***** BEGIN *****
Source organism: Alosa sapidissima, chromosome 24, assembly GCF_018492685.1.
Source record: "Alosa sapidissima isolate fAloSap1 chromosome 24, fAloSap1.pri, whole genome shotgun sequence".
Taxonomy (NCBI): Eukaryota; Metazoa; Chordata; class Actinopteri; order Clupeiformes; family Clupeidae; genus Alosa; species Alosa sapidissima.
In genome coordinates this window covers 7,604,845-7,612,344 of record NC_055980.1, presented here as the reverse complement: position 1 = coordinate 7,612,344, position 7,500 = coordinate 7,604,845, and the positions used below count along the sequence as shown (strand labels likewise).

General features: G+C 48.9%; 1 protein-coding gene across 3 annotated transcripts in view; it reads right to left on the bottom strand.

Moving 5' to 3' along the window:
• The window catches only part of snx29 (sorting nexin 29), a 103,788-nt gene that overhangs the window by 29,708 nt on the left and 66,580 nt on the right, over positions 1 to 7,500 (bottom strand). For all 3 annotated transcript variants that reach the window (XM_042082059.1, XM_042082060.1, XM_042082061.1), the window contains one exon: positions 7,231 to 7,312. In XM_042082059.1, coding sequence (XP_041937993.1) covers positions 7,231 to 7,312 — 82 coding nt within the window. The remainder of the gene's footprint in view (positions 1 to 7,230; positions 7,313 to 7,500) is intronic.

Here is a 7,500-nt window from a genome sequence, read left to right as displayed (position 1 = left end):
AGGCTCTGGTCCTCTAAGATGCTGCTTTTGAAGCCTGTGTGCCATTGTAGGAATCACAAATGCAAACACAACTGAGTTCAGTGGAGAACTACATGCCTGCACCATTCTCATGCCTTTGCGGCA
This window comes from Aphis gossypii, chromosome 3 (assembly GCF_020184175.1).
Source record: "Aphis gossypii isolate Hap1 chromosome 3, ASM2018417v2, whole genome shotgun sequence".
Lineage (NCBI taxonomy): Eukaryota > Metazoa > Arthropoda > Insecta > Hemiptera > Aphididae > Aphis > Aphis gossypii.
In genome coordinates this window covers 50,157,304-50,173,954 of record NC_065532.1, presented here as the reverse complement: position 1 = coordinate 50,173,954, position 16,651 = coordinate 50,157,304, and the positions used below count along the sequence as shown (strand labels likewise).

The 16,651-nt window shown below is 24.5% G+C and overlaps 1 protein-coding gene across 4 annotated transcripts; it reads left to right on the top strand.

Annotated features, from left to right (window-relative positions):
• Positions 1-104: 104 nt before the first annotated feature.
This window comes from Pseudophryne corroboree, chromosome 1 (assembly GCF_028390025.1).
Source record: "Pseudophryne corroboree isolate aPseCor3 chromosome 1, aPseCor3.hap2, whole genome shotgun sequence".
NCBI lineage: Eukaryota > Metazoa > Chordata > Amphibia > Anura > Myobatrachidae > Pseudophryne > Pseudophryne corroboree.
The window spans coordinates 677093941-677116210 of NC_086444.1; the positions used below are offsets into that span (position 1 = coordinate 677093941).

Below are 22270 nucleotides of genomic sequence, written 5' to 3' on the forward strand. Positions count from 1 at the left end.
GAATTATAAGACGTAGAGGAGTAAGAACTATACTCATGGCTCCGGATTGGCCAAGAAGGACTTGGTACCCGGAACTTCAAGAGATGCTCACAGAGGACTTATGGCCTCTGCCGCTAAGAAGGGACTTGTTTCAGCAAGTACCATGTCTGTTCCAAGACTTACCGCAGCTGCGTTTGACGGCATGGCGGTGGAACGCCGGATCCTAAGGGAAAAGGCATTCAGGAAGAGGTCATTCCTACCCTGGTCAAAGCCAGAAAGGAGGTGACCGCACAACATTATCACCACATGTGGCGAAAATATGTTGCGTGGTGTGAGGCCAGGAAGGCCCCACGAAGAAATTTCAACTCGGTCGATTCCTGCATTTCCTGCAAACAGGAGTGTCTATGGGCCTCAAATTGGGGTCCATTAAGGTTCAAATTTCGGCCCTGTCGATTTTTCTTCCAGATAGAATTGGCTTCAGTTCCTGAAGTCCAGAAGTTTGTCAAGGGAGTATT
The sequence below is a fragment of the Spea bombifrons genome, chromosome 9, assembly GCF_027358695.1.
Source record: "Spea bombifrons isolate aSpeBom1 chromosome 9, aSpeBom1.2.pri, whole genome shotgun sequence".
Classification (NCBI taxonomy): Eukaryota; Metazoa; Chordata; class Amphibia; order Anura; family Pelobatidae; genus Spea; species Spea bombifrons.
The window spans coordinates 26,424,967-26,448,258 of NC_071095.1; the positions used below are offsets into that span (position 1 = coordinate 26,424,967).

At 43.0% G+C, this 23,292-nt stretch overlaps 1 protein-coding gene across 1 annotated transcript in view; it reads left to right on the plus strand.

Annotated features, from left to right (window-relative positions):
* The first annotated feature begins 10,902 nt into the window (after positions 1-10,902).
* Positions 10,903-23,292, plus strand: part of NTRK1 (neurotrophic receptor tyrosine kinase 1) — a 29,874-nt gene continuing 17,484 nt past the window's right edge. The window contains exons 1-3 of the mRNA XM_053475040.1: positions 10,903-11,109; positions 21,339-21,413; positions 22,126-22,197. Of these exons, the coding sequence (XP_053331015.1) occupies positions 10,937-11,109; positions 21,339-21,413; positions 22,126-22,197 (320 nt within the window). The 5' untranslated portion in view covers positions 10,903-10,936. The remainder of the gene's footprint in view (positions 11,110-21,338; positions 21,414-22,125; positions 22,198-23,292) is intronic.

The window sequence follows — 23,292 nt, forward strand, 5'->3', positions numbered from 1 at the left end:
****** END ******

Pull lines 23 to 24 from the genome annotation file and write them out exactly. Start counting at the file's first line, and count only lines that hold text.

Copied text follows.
The sequence below is a fragment of the Spea bombifrons genome, chromosome 9, assembly GCF_027358695.1.
Source record: "Spea bombifrons isolate aSpeBom1 chromosome 9, aSpeBom1.2.pri, whole genome shotgun sequence".